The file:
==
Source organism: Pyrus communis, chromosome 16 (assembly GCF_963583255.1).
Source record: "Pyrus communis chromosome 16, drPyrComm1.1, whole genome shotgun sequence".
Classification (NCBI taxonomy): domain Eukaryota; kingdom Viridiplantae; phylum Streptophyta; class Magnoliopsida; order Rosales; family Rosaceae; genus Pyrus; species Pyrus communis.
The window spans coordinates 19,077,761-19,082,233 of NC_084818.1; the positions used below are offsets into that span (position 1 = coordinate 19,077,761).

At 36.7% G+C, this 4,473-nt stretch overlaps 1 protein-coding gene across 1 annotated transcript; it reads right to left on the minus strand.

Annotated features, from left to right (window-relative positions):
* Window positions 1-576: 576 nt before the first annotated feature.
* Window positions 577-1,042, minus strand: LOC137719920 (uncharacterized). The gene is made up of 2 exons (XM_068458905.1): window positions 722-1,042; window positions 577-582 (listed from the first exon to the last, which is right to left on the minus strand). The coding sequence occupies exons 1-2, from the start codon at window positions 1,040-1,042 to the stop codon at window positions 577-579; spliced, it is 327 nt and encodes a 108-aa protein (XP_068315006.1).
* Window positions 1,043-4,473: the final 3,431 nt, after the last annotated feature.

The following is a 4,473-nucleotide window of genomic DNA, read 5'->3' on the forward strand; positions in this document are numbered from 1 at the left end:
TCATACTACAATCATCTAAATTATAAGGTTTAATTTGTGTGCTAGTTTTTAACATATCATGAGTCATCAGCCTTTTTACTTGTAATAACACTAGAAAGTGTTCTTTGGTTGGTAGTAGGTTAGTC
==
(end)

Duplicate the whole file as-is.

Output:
Source organism: Pyrus communis, chromosome 16 (assembly GCF_963583255.1).
Source record: "Pyrus communis chromosome 16, drPyrComm1.1, whole genome shotgun sequence".
Classification (NCBI taxonomy): domain Eukaryota; kingdom Viridiplantae; phylum Streptophyta; class Magnoliopsida; order Rosales; family Rosaceae; genus Pyrus; species Pyrus communis.
The window spans coordinates 19,077,761-19,082,233 of NC_084818.1; the positions used below are offsets into that span (position 1 = coordinate 19,077,761).

At 36.7% G+C, this 4,473-nt stretch overlaps 1 protein-coding gene across 1 annotated transcript; it reads right to left on the minus strand.

Annotated features, from left to right (window-relative positions):
* Window positions 1-576: 576 nt before the first annotated feature.
* Window positions 577-1,042, minus strand: LOC137719920 (uncharacterized). The gene is made up of 2 exons (XM_068458905.1): window positions 722-1,042; window positions 577-582 (listed from the first exon to the last, which is right to left on the minus strand). The coding sequence occupies exons 1-2, from the start codon at window positions 1,040-1,042 to the stop codon at window positions 577-579; spliced, it is 327 nt and encodes a 108-aa protein (XP_068315006.1).
* Window positions 1,043-4,473: the final 3,431 nt, after the last annotated feature.

The following is a 4,473-nucleotide window of genomic DNA, read 5'->3' on the forward strand; positions in this document are numbered from 1 at the left end:
TCATACTACAATCATCTAAATTATAAGGTTTAATTTGTGTGCTAGTTTTTAACATATCATGAGTCATCAGCCTTTTTACTTGTAATAACACTAGAAAGTGTTCTTTGGTTGGTAGTAGGTTAGTC